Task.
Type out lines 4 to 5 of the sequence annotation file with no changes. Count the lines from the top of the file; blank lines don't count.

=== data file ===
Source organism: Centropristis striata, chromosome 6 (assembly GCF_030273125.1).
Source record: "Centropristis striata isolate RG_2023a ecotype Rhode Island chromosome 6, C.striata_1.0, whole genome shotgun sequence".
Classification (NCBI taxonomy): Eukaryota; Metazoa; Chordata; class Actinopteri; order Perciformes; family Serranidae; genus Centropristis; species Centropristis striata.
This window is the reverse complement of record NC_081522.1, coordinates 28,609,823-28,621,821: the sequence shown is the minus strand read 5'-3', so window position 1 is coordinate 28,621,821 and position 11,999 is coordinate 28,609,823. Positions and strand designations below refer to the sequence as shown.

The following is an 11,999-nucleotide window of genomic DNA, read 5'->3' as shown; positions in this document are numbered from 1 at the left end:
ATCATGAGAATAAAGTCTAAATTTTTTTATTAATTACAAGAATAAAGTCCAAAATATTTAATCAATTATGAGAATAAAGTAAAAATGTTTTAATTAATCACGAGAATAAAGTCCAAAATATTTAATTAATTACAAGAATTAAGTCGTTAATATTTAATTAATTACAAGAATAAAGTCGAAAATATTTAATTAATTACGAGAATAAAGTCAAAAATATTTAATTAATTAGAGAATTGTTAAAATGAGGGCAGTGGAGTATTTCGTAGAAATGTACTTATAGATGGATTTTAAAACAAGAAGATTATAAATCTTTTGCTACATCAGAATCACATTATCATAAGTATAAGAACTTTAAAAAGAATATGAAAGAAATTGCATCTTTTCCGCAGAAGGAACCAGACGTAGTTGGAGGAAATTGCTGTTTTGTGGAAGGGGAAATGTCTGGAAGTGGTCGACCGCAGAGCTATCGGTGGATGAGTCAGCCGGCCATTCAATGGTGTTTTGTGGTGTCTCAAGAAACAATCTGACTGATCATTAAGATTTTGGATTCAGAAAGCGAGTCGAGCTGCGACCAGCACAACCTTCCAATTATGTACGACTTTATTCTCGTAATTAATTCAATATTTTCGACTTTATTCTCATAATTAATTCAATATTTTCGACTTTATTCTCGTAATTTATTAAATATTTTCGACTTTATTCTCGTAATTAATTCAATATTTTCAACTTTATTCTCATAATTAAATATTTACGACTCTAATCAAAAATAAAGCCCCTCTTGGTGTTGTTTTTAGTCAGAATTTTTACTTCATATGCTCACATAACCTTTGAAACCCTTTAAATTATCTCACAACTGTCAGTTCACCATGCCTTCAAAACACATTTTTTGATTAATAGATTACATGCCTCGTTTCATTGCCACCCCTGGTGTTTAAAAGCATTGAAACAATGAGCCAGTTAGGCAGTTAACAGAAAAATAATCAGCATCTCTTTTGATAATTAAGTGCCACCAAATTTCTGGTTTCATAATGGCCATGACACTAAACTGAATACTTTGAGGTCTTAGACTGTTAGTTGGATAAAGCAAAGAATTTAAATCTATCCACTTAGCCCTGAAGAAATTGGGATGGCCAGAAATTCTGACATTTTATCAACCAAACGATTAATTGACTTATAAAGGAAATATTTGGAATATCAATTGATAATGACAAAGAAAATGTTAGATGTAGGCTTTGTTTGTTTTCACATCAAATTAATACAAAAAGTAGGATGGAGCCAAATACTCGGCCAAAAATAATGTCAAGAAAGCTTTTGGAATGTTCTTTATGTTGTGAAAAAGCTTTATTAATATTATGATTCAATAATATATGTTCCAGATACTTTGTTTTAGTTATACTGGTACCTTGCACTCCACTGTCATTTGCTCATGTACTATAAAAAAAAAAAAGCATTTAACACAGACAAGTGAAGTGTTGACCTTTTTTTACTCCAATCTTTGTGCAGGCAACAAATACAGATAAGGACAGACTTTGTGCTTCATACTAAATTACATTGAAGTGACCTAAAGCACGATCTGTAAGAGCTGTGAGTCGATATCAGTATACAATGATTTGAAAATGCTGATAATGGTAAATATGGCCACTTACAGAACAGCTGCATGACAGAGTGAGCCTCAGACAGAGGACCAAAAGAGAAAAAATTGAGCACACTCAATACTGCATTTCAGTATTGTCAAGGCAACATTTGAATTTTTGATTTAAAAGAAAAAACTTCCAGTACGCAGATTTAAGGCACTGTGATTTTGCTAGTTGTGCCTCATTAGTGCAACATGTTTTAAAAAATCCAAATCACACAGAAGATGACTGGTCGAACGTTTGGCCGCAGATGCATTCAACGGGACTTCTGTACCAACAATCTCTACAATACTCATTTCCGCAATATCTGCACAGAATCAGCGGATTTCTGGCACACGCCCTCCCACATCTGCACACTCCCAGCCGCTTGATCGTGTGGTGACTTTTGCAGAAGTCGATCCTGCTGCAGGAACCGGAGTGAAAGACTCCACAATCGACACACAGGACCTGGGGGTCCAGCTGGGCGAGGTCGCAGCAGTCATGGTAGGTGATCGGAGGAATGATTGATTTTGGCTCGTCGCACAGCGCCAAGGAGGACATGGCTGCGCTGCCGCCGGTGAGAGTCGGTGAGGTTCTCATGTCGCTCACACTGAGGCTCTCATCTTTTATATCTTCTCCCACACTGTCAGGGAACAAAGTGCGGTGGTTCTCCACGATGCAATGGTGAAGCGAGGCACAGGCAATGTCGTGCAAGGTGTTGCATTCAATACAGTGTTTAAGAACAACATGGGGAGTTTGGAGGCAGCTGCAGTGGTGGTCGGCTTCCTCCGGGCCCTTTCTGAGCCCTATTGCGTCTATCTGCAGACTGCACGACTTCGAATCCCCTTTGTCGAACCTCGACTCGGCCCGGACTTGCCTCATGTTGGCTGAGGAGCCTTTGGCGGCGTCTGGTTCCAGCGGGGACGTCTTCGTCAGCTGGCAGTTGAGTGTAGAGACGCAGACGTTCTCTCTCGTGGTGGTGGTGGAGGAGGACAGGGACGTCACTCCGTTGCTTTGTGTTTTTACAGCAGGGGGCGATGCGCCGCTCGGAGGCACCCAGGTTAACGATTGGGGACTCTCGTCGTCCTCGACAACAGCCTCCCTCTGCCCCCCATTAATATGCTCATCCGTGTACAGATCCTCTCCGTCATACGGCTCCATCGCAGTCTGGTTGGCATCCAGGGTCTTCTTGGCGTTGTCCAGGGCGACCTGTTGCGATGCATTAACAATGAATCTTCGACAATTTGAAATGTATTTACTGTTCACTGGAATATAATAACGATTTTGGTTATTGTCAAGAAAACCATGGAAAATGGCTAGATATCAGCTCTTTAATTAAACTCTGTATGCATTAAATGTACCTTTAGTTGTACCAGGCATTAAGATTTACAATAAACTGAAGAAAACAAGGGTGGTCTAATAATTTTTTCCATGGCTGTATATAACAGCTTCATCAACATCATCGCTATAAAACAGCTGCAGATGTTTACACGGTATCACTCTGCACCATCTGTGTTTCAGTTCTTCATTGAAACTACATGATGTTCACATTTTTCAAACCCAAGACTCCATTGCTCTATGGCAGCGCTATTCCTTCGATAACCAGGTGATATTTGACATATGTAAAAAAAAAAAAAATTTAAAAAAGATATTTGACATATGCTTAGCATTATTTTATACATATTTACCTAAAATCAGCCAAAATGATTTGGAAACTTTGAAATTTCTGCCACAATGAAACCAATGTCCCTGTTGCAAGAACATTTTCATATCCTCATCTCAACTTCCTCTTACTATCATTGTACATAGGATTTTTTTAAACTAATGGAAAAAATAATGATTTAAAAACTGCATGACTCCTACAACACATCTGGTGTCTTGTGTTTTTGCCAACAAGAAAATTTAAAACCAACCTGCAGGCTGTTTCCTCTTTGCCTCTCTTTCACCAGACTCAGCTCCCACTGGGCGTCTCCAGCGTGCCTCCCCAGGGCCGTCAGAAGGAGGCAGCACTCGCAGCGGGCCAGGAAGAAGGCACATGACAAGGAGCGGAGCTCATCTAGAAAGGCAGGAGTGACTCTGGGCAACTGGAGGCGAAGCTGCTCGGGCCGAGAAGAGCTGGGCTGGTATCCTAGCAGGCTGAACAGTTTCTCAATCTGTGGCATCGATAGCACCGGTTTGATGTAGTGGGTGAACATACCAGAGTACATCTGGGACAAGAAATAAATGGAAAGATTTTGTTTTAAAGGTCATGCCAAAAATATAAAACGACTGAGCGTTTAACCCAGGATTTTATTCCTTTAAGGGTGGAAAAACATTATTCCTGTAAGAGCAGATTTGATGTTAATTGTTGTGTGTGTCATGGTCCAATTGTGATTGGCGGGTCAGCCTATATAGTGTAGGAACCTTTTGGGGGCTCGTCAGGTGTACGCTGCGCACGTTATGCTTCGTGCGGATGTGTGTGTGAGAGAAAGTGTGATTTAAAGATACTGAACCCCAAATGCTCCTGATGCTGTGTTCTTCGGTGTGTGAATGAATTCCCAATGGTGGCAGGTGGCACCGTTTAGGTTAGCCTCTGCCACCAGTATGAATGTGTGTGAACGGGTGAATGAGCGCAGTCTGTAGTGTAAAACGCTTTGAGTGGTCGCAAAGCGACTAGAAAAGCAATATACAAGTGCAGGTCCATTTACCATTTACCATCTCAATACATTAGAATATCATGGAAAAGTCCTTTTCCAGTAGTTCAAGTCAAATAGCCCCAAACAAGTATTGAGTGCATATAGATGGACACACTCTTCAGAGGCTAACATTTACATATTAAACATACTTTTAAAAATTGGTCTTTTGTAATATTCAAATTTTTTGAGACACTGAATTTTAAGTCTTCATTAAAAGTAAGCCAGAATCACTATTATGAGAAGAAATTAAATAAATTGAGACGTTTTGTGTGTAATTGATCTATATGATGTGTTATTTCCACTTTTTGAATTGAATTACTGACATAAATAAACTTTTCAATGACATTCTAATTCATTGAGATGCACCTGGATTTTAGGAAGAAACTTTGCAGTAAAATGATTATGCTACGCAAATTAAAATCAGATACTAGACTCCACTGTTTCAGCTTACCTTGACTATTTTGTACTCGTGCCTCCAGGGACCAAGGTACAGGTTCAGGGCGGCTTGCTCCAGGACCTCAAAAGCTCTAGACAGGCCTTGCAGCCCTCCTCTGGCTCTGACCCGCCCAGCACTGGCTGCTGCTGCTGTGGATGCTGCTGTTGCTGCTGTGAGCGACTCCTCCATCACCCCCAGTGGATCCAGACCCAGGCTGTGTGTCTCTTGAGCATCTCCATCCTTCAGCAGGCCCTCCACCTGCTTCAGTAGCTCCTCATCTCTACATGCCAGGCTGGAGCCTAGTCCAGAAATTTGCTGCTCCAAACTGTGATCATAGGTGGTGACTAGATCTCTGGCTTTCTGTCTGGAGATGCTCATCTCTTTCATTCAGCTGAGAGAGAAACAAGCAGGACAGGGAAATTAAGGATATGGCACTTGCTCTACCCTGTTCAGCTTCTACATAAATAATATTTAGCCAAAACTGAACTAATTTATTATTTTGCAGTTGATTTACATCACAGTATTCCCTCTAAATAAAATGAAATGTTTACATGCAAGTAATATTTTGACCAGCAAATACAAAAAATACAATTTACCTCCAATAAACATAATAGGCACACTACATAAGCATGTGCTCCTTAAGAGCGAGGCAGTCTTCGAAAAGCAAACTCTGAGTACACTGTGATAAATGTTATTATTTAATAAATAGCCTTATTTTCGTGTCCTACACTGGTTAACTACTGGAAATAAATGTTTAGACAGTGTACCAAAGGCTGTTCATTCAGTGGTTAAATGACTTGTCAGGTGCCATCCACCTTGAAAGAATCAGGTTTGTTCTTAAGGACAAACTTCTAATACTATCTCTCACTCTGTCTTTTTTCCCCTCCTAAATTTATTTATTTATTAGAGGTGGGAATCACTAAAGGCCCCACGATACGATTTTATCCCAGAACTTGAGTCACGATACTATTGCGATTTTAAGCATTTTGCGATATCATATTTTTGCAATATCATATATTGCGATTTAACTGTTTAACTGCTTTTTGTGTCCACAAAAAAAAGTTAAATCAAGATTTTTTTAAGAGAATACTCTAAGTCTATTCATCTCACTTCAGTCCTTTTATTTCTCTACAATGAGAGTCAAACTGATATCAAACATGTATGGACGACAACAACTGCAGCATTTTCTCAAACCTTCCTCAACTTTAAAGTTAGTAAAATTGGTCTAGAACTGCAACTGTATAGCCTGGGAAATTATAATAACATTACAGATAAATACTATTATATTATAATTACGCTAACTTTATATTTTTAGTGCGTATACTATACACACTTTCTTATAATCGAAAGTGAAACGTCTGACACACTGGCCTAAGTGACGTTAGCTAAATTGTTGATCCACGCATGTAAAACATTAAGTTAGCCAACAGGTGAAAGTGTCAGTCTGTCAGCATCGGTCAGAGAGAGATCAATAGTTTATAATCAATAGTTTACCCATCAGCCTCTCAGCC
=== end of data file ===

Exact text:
This window is the reverse complement of record NC_081522.1, coordinates 28,609,823-28,621,821: the sequence shown is the minus strand read 5'-3', so window position 1 is coordinate 28,621,821 and position 11,999 is coordinate 28,609,823. Positions and strand designations below refer to the sequence as shown.

The following is an 11,999-nucleotide window of genomic DNA, read 5'->3' as shown; positions in this document are numbered from 1 at the left end: